Did you have this originally on cassette?
Well I was looking for it for a long time because I try and collect these cassettes. This year I have probably bought more cassettes than I have vinyl for the first time in my life.
Have you been trading tapes as long as you've been collecting vinyl?
Only in the last three years, really. But that is how I started making music—with cassettes. I do love tapes. They were full of disappointment early on. When I first got into music, my dad was really supportive of the idea that I was doing something semi-creative—or it seemed that way. He taught me how hip-hop was made. I understood it was made out of old records, and he showed me how. But it was the wrong advice. He taught me how to make a tape loop with a cassette by unscrewing the cassette and sellotaping it back together.
I've always been unscrewing cassettes and putting them back together. And I did the same with videos. I really like that tangibility and the physical side of cassettes and analogue stuff that you just don't get with digital mediums. I never thought VHS would have its own charm, but now having not watched a VHS for five years and going back to it, I realise they really have their own quality and sound that you don't realise at the time.
Do you follow the same hands-on approach when you perform?
That's the only way I do it. It is strictly a non-laptop zone. Me and Sean do a lot of gigs under the name Neotantrik now, which is a little bit like Demdike Stare [but] without drums and more anti-horror, new age, alternative religion; something coming close to euphoric scientology. It's got its sinister side potentially, but is more about organised religion. We play cassettes as part of the gig, and tape loops, and stuff like that.
From a pretty beguiling list of records, this for me was the most unexpected. I couldn't find much information about it, and when I heard it I was really taken by surprise to discover this is actually a pop record.
It's like the most joyous music ever. I'm a huge horror collector, and while that's become a bit of a ball-and-chain for a lot of people, it's really important to respect people making joyous music. Then put that into the context of the country we're talking about, which is India.
Bollywood's from Bombay, the Lahore film industry was called Lollywood, and Kollywood is from Chennai in India. They're all poorer sisters of each other. Bollywood's huge and one of the most well-endowed film industries in the world. Lollywood is like a cheap imitation. Where all these huge orchestras used to be, they'd do it with synths and just a few different people overdubbed, and ending up being quite creative. So instead of a 60-piece choir, you'll have a five-piece band.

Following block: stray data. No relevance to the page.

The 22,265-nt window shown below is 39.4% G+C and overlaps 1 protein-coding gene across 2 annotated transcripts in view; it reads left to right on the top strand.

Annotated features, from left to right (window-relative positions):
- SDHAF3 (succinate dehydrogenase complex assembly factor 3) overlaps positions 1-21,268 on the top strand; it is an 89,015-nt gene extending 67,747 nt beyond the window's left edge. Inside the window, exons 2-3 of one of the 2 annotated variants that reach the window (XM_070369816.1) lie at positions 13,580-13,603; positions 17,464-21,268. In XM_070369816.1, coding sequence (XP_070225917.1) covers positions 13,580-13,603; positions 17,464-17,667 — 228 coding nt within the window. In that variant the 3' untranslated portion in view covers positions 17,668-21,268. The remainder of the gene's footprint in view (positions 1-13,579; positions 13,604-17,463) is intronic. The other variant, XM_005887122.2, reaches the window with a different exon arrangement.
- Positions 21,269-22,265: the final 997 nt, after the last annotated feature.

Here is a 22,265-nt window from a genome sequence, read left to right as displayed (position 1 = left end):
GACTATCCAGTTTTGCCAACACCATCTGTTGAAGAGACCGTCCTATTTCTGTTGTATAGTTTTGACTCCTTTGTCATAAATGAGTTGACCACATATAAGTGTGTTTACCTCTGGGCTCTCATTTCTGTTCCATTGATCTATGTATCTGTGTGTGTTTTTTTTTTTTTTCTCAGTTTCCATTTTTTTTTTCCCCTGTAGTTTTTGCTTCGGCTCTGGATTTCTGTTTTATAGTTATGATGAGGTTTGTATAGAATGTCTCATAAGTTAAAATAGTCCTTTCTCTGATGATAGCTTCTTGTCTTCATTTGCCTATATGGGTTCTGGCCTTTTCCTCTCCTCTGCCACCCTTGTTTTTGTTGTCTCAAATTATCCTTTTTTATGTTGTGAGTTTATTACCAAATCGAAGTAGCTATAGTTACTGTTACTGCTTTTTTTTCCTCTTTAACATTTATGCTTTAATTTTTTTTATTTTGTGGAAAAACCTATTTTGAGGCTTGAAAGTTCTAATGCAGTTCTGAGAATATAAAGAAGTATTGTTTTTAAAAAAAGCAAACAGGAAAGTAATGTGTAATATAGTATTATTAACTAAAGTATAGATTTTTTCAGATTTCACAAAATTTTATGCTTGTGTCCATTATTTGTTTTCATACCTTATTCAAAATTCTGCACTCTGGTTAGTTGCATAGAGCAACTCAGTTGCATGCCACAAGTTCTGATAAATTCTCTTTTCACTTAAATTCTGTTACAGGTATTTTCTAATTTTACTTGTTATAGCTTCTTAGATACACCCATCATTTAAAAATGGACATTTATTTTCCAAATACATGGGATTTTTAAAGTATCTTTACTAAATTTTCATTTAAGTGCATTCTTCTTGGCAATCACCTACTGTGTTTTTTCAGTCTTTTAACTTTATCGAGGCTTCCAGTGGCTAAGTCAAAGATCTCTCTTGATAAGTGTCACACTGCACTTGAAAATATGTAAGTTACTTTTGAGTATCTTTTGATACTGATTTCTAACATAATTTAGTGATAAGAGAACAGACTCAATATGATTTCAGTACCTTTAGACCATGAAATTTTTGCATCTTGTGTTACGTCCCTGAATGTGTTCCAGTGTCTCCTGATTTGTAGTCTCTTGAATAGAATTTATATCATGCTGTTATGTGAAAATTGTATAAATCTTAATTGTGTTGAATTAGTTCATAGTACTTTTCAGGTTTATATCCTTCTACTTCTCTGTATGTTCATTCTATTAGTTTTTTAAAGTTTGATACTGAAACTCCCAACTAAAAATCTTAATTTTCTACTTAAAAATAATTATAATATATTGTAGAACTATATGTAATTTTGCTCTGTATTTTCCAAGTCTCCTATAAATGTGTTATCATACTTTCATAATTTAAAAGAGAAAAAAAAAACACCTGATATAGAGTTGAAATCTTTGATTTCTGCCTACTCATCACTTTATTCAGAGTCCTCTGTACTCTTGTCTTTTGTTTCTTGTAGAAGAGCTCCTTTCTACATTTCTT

Now Kollywood is even more niche, where you pretty much have a one-man band—which is this guy, Ilaiyaraaja—with hundreds of weird techniques and influences. He basically de-contextualised and re-contextualised, reinvented and resampled everything. For example, if you wanted a standard choir, he would sample a choir from a '50s record and get a DX7 bassline off a Roland synth from the 80s, and put that over the top with loads of hand clapping and re-triggering, and all these weird approximations.
Is the re-contextualisation of music the linchpin to your practice—as both an artist and archaeologist with Finders Keepers?
With everything, really. I just think the music industry and the film industry and Western society has deviously re-contextualised stuff for years and years for financial gain, and got it wrong. So what's wrong with re-contextualising everything again and getting it right?
With Finders Keepers I have to accept that what we release is failed pop music. And I am celebrating that fact. The pop music failed for a reason: either it was ahead of its time or because of politics or whatever. It needs a new context to breathe, which is what we try and do. Just the smallest thing can happen to change the context of music and how music as we know it has worked.
I truly am a fan. Basically I just want to meet people, meet all my heroes. And when you've met them, where do you go from there? It's "let's do something with this record, let's reissue it, let's see what you've got in the attic, let's see what didn't come out." But the first and most important thing is meeting that person and thanking them for doing something so great, and then saying to them "this needs to be put into a new and wider context." That's the main driving force for me.
It's a big social exercise. It's not about the actual record coming out. We try and put ourselves in a position where there is no competition. I am not competitive and I don't process competition very well, so I try and do stuff that no one else is doing.
Published / Monday, 11 February 2013